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As someone who was a waitress for many years, I remember overly needy customers, bad tippers (of all races – not just Black people), and unwanted advances mostly by male customers. A new study from Restaurant Opportunities Centers (ROC) reveals some compelling data about how the tipped sub-minimum wage of $2.13/hour leads to an increase in sexual harassment, and comes to a simple conclusion: get rid of it completely.

The study, titled “The Glass Floor: Sexual Harassment in the Restaurant Industry,” was conducted by Forward Together in conjunction with ROC and with the cooperation of both Eve Ensler’s One Billion Rising and the National Organization for Women, among others. It consisted of 688 employees of both genders across 39 states, with focus groups in four major cities (Houston, DC, New York, and New Orleans). It should be noted that the study has not been peer-reviewed.

Restaurant Opportunities Founder Saru Jayaraman refers to the restaurant industry as having “more sexual harassment than any industry in the US,” and corresponding data prove more sexual harassment claims through the Equal Employment Opportunity Commission come from the restaurant industry than from anywhere else. According to Eveline Shen of Forward Together, 80% of women have experienced some form of sexual harassment from co-workers, managers, customers, or some combination thereof.

Kitchenette Jezebel reports:

The most important of the study’s conclusions is that servers appear to report significantly more harassment (and a greater willingness to tolerate sexual harassment) in the 43 states using a tipped sub-minimum wage than in the seven states that don’t have one. While employees are (slightly) more likely to experience harassment from co-workers than from customers, in those instances, they also reported feeling more like they were able to tell the offending party to stop.

The study also goes into the way uniforms contribute to sexual harassment. Thirty percent of workers reported that male and female employees are required to wear different uniforms. The study’s findings seem to indicate that workers were twice as likely to report suffering sexual harassment if the uniforms were different than if they were the same. Women in states with a tipped minimum wage also reported that they were three times more likely to be told to “dress sexy” by management in order to get better tips.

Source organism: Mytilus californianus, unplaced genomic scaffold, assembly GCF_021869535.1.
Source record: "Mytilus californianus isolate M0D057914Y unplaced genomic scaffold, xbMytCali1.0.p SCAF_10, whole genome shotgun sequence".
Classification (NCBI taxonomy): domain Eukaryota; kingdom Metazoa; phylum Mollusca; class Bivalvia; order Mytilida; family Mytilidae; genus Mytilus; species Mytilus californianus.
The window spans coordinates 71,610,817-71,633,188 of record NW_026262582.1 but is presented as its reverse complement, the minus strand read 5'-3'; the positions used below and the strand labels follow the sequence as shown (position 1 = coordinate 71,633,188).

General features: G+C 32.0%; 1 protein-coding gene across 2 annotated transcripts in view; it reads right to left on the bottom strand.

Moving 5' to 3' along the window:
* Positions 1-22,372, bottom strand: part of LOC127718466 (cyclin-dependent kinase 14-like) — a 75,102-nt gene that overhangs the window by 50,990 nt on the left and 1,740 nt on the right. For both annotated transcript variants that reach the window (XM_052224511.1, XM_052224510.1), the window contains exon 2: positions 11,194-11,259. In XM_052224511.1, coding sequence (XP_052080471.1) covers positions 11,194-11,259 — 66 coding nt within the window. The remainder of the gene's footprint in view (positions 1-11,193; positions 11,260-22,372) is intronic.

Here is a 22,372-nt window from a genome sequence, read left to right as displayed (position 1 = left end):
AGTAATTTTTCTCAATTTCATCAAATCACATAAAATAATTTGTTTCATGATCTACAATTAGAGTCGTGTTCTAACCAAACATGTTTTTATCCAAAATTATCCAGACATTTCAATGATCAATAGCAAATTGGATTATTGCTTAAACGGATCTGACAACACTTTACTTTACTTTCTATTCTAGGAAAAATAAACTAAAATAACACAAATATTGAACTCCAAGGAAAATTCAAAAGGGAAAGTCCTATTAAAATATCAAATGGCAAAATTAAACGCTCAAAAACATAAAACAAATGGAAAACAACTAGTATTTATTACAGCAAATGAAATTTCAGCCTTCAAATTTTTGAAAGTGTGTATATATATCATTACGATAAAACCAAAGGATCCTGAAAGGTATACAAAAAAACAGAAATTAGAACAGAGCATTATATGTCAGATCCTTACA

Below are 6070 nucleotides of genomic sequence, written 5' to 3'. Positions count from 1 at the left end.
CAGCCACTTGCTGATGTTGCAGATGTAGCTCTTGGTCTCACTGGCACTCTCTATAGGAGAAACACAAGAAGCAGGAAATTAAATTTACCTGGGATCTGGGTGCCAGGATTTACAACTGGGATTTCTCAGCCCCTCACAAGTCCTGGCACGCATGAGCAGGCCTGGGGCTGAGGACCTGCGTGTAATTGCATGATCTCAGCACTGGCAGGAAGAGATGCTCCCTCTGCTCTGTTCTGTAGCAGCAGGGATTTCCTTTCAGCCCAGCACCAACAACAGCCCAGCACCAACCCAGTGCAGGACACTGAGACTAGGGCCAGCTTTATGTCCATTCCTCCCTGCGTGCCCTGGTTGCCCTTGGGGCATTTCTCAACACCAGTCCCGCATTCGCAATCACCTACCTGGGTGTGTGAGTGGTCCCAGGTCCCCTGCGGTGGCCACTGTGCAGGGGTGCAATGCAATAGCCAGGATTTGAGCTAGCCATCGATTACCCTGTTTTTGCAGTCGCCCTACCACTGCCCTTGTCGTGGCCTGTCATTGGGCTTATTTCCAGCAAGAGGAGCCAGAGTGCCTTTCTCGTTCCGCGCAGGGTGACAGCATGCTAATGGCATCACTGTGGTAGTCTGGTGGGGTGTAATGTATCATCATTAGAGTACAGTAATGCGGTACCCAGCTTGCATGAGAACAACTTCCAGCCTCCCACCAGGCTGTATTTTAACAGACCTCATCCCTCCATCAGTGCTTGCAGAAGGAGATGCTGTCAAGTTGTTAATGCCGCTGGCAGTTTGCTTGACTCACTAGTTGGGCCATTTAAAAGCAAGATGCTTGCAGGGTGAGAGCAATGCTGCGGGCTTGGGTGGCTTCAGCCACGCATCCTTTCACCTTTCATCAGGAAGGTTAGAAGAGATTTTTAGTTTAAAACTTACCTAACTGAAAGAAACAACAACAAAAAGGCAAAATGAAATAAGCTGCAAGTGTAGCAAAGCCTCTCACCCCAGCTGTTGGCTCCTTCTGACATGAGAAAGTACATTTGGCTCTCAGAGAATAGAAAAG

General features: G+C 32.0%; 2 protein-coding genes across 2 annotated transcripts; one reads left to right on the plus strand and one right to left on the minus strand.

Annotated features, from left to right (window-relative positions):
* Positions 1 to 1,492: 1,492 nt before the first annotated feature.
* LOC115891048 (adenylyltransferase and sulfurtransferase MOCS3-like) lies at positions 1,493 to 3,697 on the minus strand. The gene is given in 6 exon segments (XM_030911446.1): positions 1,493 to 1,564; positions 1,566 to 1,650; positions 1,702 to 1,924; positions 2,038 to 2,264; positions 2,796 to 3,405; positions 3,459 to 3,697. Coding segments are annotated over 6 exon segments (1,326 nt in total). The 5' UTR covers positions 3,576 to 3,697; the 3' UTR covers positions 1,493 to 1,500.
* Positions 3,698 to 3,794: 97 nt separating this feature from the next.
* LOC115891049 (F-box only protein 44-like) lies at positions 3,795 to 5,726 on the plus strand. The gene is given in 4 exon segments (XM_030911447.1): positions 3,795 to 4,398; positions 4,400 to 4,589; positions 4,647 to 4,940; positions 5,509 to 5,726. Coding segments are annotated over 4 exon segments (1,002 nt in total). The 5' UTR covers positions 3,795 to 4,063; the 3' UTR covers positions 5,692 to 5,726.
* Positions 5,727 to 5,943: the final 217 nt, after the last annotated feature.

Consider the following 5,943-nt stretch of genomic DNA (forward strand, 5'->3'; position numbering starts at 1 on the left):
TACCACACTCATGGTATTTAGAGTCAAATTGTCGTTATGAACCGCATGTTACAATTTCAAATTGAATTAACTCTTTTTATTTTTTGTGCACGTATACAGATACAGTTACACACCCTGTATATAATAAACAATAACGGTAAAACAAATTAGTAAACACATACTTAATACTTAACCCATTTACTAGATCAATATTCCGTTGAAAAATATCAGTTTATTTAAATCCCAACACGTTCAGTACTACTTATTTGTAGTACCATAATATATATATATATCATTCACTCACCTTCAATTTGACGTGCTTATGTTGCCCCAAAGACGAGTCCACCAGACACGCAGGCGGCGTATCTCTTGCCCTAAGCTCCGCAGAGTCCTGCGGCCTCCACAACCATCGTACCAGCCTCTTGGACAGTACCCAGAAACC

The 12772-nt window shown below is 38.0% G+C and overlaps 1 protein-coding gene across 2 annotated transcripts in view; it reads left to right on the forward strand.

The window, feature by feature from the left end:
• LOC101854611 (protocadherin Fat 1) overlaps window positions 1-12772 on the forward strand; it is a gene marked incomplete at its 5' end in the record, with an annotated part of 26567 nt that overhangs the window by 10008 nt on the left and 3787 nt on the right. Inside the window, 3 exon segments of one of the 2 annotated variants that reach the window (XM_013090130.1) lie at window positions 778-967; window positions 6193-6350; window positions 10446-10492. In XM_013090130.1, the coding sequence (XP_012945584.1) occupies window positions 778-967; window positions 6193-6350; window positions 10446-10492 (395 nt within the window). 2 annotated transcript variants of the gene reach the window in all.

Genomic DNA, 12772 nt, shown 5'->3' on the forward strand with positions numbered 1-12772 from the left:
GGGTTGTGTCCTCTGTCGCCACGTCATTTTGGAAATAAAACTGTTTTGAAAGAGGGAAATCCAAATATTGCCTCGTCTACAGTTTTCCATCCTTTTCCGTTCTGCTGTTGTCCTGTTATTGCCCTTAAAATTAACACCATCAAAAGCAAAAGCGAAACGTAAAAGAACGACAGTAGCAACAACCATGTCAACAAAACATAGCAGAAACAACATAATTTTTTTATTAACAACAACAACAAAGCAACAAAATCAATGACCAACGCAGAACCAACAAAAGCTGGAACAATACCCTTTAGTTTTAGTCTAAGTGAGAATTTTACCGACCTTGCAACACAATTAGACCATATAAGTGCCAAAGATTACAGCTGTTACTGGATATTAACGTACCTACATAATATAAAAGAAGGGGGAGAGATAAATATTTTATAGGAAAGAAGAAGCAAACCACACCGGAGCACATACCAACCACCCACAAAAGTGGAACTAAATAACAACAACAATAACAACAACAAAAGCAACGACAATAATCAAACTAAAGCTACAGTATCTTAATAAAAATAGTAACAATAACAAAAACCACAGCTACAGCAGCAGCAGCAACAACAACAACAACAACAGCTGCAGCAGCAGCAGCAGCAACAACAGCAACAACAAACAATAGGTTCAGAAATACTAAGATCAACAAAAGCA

According to Ensler, both the existence of the tipped sub-minimum wage and the prevalence of harassment and assault within the industry speak to “that we don’t take service seriously as a profession, that we don’t pay workers what they deserve…[it] is an indication of what we feel about the value of women’s work itself.” Jayaraman likewise points out that in other countries, people attend schools and universities to study being a server — and in many of those countries, high tips are considered demeaning because servers are professionals paid by their employers rather than surviving off the largesse of customers.

It seems that when people are dependent on tips as the major source of income to pay their bills then they are more willing to tolerate a bad situation because they feel like they don’t have any other options. This could be especially true if they are making very good tips where they work, even though they must endure sexually harassment in the process.

The obvious solution would be to raise these employees’ hourly rate, but that has the potential to be a long, difficult battle. Just look at all the hoopla happening over raising the national minimum wage rate. But it’s time that restaurant servers no longer earn $2.13 an hour, because being dependent on tips from a stranger can be a dangerous thing and the things you might tolerate in order make a living might actually be cutting into your quality of life.

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